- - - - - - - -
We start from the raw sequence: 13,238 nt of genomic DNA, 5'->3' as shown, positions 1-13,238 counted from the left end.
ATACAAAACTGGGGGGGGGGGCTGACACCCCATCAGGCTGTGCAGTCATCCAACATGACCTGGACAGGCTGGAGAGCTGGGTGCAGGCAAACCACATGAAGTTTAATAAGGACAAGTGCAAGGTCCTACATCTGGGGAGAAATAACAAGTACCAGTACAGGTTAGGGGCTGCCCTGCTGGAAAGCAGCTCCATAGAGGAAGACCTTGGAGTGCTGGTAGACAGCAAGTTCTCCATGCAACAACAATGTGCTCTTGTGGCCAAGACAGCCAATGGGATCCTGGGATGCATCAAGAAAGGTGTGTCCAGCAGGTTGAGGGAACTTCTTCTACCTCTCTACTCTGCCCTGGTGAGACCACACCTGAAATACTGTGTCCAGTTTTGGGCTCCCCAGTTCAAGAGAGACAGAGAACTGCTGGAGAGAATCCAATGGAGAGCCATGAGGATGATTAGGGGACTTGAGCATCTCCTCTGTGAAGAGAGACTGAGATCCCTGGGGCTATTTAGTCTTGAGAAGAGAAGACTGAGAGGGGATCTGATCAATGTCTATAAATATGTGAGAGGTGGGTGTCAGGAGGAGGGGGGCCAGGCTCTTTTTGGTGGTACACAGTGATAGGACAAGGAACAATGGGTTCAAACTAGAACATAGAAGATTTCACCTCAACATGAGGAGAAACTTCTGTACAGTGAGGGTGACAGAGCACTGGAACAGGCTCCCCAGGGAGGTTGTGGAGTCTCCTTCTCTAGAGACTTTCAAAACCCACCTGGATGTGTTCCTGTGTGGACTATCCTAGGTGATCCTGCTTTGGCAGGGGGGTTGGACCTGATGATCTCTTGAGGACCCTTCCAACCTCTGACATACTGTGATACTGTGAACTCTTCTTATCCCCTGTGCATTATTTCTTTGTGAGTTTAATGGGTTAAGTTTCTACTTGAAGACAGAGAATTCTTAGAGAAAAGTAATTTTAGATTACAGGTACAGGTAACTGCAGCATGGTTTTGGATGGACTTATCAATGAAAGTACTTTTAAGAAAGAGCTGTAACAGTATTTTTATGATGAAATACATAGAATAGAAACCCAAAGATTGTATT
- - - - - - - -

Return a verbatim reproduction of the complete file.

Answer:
We start from the raw sequence: 13,238 nt of genomic DNA, 5'->3' as shown, positions 1-13,238 counted from the left end.
ATACAAAACTGGGGGGGGGGGCTGACACCCCATCAGGCTGTGCAGTCATCCAACATGACCTGGACAGGCTGGAGAGCTGGGTGCAGGCAAACCACATGAAGTTTAATAAGGACAAGTGCAAGGTCCTACATCTGGGGAGAAATAACAAGTACCAGTACAGGTTAGGGGCTGCCCTGCTGGAAAGCAGCTCCATAGAGGAAGACCTTGGAGTGCTGGTAGACAGCAAGTTCTCCATGCAACAACAATGTGCTCTTGTGGCCAAGACAGCCAATGGGATCCTGGGATGCATCAAGAAAGGTGTGTCCAGCAGGTTGAGGGAACTTCTTCTACCTCTCTACTCTGCCCTGGTGAGACCACACCTGAAATACTGTGTCCAGTTTTGGGCTCCCCAGTTCAAGAGAGACAGAGAACTGCTGGAGAGAATCCAATGGAGAGCCATGAGGATGATTAGGGGACTTGAGCATCTCCTCTGTGAAGAGAGACTGAGATCCCTGGGGCTATTTAGTCTTGAGAAGAGAAGACTGAGAGGGGATCTGATCAATGTCTATAAATATGTGAGAGGTGGGTGTCAGGAGGAGGGGGGCCAGGCTCTTTTTGGTGGTACACAGTGATAGGACAAGGAACAATGGGTTCAAACTAGAACATAGAAGATTTCACCTCAACATGAGGAGAAACTTCTGTACAGTGAGGGTGACAGAGCACTGGAACAGGCTCCCCAGGGAGGTTGTGGAGTCTCCTTCTCTAGAGACTTTCAAAACCCACCTGGATGTGTTCCTGTGTGGACTATCCTAGGTGATCCTGCTTTGGCAGGGGGGTTGGACCTGATGATCTCTTGAGGACCCTTCCAACCTCTGACATACTGTGATACTGTGAACTCTTCTTATCCCCTGTGCATTATTTCTTTGTGAGTTTAATGGGTTAAGTTTCTACTTGAAGACAGAGAATTCTTAGAGAAAAGTAATTTTAGATTACAGGTACAGGTAACTGCAGCATGGTTTTGGATGGACTTATCAATGAAAGTACTTTTAAGAAAGAGCTGTAACAGTATTTTTATGATGAAATACATAGAATAGAAACCCAAAGATTGTATT